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Helene Stöcker, "The Modern Woman" (1893)

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as yet been born – at least, he has never revealed himself to her in any way – she bestows her gifts upon others. She worships the maternal friend who showed the temperamental child a shimmer of understanding. She embraces with the fire of indeterminate passion some sundry, sweet, young thing who – half flattered, half bemused – in exchange grants her the friendship she so hotly desires. She educates her sisters, who are similar in temperament and intelligence, with more than maternal pride. After all, she sees in them a common front, a world-conquering future. And finally, she finds herself in closest communion with like-minded, equally striving female compatriots.

Thus, it has become possible for her – despite the terrible realization “I must love because I live” – to survive the first passionate blush of youth without giving herself away, due to her need for intimacy, to any man who may happen by but is not “her” man. And yet, while living free and independent in the heart of the big city, enjoying what she so craved – life with her intellectual equals – she has made an odd discovery. Formerly, she had always seen women as the more conservative force [in society] – but now she is forced to learn that, with respect to women, the man is far more conservative still, that in mind and nerves he more closely follows in the tradition of not only his grandparents, but also his great grandparents. In the most reactionary, narrow-minded sense, he can see in the “new, free” women no more than the whore and the housewife, so that he looks startled when she wants to speak to him about [Tolstoy’s] “Kreutzer Sonata.” [That said,] she has made the sobering discovery that women themselves view that which is modern and future-oriented as no more than a nebulous abstraction, and that even the most modern among them can, in practice, be terrible philistines who do not take their own ideas seriously.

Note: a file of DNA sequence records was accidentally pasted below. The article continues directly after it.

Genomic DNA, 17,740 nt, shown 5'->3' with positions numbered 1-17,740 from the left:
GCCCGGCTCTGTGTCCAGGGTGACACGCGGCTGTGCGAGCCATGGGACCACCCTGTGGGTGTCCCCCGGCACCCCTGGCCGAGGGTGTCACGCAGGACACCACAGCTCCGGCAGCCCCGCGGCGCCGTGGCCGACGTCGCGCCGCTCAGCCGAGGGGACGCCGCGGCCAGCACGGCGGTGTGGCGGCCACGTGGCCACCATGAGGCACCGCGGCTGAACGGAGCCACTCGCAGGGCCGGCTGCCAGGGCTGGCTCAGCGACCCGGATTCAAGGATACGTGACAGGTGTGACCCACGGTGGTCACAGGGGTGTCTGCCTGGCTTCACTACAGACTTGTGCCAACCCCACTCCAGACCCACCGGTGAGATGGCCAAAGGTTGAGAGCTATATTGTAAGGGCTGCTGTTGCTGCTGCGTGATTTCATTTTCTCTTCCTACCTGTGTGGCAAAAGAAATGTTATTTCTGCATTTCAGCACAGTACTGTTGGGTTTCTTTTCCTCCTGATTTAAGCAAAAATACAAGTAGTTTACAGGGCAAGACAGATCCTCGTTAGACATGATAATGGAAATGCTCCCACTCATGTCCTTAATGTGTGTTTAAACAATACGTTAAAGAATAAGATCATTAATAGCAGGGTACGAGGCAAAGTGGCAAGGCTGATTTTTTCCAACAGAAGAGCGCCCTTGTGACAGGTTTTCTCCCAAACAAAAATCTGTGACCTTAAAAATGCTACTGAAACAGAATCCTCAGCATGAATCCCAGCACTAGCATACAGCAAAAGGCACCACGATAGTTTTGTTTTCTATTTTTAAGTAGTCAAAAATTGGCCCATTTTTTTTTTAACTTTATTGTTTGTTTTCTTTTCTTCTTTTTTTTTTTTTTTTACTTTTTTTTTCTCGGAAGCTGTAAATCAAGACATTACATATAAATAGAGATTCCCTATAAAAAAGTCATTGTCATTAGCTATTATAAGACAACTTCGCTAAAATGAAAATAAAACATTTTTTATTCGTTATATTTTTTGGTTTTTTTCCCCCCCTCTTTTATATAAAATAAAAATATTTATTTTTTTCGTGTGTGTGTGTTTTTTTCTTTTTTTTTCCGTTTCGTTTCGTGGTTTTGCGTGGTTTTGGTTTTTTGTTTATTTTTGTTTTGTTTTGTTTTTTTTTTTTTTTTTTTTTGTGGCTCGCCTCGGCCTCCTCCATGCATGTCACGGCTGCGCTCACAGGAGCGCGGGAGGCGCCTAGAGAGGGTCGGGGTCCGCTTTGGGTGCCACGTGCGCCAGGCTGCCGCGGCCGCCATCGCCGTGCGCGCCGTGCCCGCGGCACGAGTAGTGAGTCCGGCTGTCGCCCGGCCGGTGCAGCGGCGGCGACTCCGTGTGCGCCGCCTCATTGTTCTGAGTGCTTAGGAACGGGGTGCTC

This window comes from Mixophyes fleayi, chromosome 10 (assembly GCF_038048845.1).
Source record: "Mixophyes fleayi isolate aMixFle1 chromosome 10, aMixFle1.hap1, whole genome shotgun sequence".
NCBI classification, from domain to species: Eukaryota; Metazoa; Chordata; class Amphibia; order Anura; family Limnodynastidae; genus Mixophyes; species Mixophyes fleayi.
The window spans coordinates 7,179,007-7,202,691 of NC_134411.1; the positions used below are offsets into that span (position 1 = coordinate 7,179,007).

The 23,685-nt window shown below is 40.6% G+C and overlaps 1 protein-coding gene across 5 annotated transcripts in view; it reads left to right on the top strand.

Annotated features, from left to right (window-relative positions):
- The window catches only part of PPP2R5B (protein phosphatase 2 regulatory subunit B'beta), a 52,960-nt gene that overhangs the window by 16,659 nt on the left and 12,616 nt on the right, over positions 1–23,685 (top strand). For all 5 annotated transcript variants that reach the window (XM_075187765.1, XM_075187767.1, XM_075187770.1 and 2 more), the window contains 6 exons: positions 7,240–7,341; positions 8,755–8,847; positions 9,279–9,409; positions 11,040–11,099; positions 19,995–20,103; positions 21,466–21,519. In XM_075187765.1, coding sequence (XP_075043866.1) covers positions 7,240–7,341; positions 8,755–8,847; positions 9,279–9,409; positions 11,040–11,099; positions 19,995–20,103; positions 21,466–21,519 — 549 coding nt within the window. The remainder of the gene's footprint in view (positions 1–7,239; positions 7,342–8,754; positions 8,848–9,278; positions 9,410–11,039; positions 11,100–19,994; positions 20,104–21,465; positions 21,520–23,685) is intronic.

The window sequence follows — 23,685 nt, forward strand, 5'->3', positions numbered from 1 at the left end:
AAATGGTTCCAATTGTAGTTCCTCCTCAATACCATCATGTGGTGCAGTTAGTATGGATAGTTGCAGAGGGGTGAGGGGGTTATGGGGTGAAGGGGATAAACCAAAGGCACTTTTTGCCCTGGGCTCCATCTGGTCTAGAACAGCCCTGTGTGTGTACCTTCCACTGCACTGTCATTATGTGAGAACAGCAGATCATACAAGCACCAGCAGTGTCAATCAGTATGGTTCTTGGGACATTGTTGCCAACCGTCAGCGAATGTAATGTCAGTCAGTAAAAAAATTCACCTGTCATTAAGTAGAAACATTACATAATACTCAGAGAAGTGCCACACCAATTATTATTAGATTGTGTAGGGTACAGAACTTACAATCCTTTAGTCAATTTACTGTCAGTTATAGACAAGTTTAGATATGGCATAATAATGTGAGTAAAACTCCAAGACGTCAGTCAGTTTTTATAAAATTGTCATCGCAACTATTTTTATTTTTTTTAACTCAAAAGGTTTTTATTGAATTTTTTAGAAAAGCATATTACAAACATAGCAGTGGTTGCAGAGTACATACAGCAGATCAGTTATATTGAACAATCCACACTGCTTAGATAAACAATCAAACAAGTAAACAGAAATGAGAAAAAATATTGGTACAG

[The modern woman] admittedly also makes an unprecedented demand: that she no longer be subjected to the petty humiliations of the ballroom nor viewed as man-like. Yes, she is an exacting creature. She wants to be a woman, to receive love and to give love, yet she wants to do more than listen in silence when clever men speak. No, no – no formula has as yet been found for such a creature. And yet, I know it for a fact: the salvation which a forlorn, anxious age seeks from a future redeemer must come from the woman, from the woman who, through her own strength and in total disregard of men, has laid claim to her own humanity!

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